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Editor’s Note: This story originally appeared on NewRetirement.
Recently, on the NewRetirement Facebook group, Linda asked about what she should do with a recent inheritance. She asked whether she should pay off her mortgage or invest.
She wrote: “I am 77 and have a mortgage with $150,000 left on it. I have inherited enough money to pay if off. Should I? The mortgage is at 4.35% interest rate. ”
It is a good question. Making the best financial decisions can be like playing a chess game. There are long and short-term consequences to every move. Keep reading to see what members of the group had to say about Linda’s question.
Arguments in Favor of Paying Off the Mortgage
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For many people, paying off the mortgage was a no-brainer for the following reasons.
Peace of mind
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The most popular responses — by far — were those that argued that the peace of mind that comes with being mortgage-free is worth a lot more than the potential for increasing wealth.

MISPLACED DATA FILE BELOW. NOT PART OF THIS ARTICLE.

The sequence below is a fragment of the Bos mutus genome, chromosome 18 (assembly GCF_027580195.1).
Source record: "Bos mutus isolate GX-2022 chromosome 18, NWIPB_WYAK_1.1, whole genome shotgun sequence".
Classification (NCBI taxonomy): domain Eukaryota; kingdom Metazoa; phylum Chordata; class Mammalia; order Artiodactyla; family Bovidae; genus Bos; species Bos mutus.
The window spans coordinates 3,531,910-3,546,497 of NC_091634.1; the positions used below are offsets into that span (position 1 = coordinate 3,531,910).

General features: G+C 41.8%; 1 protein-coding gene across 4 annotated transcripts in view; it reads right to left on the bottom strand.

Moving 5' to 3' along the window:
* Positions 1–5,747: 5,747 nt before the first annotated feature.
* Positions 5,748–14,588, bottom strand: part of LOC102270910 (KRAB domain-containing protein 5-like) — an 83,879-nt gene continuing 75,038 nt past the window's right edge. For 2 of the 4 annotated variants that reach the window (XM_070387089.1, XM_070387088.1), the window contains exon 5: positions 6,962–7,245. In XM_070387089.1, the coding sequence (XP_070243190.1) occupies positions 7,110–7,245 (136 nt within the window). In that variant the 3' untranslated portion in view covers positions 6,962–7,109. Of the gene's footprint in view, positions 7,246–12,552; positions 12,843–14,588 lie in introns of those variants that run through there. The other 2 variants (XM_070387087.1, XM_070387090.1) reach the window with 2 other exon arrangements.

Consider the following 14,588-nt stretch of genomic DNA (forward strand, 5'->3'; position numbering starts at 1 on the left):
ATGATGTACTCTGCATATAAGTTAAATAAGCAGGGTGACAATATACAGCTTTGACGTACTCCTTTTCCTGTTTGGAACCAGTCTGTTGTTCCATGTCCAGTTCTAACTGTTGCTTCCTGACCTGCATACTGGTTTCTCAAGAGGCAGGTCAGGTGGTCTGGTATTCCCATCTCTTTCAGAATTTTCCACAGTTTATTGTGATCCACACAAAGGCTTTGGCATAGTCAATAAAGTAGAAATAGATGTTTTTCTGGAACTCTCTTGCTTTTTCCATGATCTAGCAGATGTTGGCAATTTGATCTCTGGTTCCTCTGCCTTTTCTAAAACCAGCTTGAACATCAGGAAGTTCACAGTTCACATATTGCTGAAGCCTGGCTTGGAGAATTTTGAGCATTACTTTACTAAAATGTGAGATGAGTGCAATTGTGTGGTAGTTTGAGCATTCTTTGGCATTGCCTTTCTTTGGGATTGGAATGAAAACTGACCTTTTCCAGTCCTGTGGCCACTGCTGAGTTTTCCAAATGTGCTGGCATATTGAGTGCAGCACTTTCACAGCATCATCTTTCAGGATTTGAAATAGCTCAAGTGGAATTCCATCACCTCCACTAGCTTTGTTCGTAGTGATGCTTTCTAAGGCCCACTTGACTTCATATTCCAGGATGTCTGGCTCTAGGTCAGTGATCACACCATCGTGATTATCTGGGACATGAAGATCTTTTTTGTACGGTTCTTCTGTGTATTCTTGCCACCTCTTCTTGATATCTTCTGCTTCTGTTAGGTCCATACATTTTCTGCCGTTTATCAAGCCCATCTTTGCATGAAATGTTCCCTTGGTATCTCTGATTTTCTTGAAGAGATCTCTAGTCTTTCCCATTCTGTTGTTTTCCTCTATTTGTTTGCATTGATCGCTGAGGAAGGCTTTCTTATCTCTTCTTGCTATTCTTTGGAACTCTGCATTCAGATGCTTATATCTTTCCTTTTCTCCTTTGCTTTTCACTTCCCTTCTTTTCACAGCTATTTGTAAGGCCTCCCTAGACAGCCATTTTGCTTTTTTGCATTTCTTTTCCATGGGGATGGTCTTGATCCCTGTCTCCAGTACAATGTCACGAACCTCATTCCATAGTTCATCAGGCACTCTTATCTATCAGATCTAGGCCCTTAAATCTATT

Here are some of those arguments:
Mike wrote, “I was in a similar situation and decided to pay off the mortgage. While the ‘math’ might suggest that it is better to invest, there is a huge relief of having NO DEBT. I have no regrets and would make the same decision if I had to do it over again.”
Rosemary delights in being mortgage-free, “I have no mortgage, and love having no debt.”
“I became mortgage-free last May, and I say pay if off,” says Cynthia.
Cheryl says, “Peace of mind has the greatest value. Pay off the mortgage and be grateful you own your roof.”
Greg writes, “You can’t put a price on ‘peace of mind.’ Pay it off.”
Poetically Ted says, “The grass feels softer and the view from the deck is prettier when the house is paid for.”
Stock market returns are not guaranteed
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“There is no guarantee the market will go up,” wrote Peter.
Reed philosophized, “Mathematically, you should invest the money. However, psychologically, you may want to simply pay off the mortgage.” He continued, “For me, I paid off my mortgage because I ‘feel’ like the market is near a peak. The feeling with no mortgage burden is worth a lot to me.”
Burt is not a fan of risk, “I agree that putting it into the market is probably too risky unless you’re certain you can stand five more years of a market correction. I suggest using it …….